Elucidating the role of surface chemistry on cationic phosphorus dendrimer–siRNA complexation†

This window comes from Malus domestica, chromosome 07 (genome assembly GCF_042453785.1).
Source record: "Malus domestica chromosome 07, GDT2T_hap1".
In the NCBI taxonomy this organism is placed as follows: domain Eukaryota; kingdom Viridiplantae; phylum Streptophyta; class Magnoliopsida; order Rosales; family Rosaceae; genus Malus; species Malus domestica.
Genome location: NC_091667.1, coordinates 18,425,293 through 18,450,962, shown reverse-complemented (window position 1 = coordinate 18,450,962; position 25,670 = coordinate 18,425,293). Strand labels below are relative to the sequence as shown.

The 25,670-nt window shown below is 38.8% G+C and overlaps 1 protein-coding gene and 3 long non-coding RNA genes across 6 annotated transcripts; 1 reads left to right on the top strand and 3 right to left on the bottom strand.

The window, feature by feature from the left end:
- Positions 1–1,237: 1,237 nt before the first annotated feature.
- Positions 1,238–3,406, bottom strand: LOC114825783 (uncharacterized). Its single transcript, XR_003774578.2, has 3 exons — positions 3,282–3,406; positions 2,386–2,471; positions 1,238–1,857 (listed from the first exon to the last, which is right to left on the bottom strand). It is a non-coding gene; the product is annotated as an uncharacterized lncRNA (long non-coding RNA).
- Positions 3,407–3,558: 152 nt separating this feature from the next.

In the field of dendrimers targeting small interfering RNA (siRNA) delivery, dendrimer structural properties, such as the flexibility/rigidity ratio, play a crucial role in the efficiency of complexation. However, advances in organic chemistry have enabled the development of dendrimers that differ only by a single atom on their surface terminals. This is the case for cationic phosphorus dendrimers functionalized with either pyrrolidinium (DP) or morpholinium (DM) terminal groups. This small change was shown to strongly affect the dendrimer–siRNA complexation, leading to more efficient anti-inflammatory effects in the case of DP. Reasons for this different behavior can hardly be inferred only by biological in vitro and in vivo experiments due to the high number of variables and complexity of the investigated biological system. However, an understanding of how small chemical surface changes may completely modify the overall dendrimer–siRNA complexation is a significant breakthrough towards the design of efficient dendrimers for nucleic acid delivery. Herein, we present experimental and computational approaches based on isothermal titration calorimetry and molecular dynamics simulations to elucidate the molecular reasons behind different efficiencies and activities of DP and DM. Results of the present research highlight how chemical surface modifications may drive the overall dendrimer–siRNA affinity by influencing enthalpic and entropic contributions of binding free energy. Moreover, this study elucidates molecular reasons related to complexation stoichiometry that may be crucial in determining the dendrimer complexation efficiency.